Cassandra Stubbs Profile picture
Day job: ending the death penalty with the ACLU Capital Punishment Project. Mom, sometimes runner, midwesterner living in the south. Views are all my own.
13 Jan
1/ The execution of #LisaMontgomery would have been unjust at any time, but the fact that it was allowed to go forward last night wasn’t just tragic —it was a staggering violation of our constitution and values.
2/Lisa suffered horrific sexual violence and torture and deserved our mercy, not a punishment judged immoral by most of the world.
3/ In these last distorted days of Trump’s failed presidency, with impeachment proceedings underway and elected leaders from both parties speaking out about the failed coup, Trump didn’t even bother to respond to her clemency petition.
Read 12 tweets
12 Jan
DOJ's continued pursuant of federal executions this week is morally indefensible. The ABA, AMA, and retired Indiana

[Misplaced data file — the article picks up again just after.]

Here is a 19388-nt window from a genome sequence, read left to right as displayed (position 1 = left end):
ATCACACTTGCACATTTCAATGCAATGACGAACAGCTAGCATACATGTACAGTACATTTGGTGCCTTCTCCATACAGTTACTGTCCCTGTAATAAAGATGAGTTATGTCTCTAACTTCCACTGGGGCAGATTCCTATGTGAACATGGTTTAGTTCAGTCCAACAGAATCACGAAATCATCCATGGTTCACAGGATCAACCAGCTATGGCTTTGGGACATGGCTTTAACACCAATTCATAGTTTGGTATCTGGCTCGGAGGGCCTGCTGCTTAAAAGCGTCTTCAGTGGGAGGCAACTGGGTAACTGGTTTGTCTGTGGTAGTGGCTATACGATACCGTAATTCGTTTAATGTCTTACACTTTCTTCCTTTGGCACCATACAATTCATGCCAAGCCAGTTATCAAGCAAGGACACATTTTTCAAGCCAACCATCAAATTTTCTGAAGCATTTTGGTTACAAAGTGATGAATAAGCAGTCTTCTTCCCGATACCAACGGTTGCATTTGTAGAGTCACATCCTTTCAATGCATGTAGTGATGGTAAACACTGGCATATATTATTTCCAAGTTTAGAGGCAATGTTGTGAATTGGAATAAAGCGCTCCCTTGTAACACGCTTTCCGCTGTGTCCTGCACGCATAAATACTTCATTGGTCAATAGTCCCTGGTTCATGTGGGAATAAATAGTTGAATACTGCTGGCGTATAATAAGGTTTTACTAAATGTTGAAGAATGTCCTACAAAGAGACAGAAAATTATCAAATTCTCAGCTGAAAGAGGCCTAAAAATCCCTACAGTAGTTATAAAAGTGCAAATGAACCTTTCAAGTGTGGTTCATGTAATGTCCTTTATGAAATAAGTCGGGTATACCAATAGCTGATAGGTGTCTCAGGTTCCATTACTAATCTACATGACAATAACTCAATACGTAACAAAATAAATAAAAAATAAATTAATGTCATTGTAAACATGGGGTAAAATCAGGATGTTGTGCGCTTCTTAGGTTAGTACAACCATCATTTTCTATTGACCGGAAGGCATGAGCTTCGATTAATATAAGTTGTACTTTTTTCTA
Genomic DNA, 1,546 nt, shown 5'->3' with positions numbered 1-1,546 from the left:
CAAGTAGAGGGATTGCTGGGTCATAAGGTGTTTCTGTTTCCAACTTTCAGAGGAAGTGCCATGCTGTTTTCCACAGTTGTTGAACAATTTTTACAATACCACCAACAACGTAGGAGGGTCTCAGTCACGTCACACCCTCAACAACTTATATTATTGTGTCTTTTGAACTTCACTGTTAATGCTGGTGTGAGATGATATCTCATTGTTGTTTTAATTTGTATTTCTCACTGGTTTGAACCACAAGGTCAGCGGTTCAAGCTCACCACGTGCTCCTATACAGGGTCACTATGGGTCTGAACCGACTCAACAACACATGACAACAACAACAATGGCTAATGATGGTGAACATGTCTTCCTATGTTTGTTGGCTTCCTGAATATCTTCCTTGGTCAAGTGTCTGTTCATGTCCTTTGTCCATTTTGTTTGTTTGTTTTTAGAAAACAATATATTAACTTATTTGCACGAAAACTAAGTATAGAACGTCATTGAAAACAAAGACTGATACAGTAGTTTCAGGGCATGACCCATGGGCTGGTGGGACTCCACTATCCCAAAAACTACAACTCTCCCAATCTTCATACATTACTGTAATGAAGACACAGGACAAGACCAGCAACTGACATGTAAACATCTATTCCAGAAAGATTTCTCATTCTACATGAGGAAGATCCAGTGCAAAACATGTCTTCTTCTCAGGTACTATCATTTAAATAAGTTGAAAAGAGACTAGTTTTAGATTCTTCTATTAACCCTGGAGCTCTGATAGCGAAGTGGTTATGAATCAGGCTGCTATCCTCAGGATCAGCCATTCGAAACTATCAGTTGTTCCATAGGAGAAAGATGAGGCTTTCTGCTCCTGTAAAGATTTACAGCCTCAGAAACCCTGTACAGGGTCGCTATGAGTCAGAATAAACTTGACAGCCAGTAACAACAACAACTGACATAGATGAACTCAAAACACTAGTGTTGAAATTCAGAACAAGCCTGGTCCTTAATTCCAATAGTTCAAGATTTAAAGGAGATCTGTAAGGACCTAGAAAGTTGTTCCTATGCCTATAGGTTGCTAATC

corrections officials have all asked Rosen to postpone because we know the executions are likely to act as superspreaders of COVID-19. aclu.org/other/federal-…
Each of the three executions set this week highlight the need to abolish, not carry out, executions. #LisaMontgomery suffered unimaginable trauma and violence, leading to her mental illness. Today she lacks a rational understanding of her execution. huffpost.com/entry/lisa-mon…
#CoreyJohnson has intellectual disability. He is one of four Black men President Trump is trying to execute in the period between when he lost his election and leaves office. nytimes.com/2021/01/11/opi…
Read 4 tweets
5 Jun 20
Today, the North Carolina Supreme Court ruled that the NC legislature could not retroactively repeal the Racial Justice Act for #deathrow prisoners who had filed claims. This is a big deal, and here’s why. (1/)
With today’s ruling, everyone on death row in North Carolina who filed a claim under the Racial Justice Act will have the opportunity to prove racial bias in their cases. Anyone who proves racial bias will be removed from death row and resentenced to life without parole. (2/)
It means that North Carolina can keep the promise it made when it passed the RJA in 2009 to no longer tolerate racial discrimination in death penalty cases. (3/)
Read 14 tweets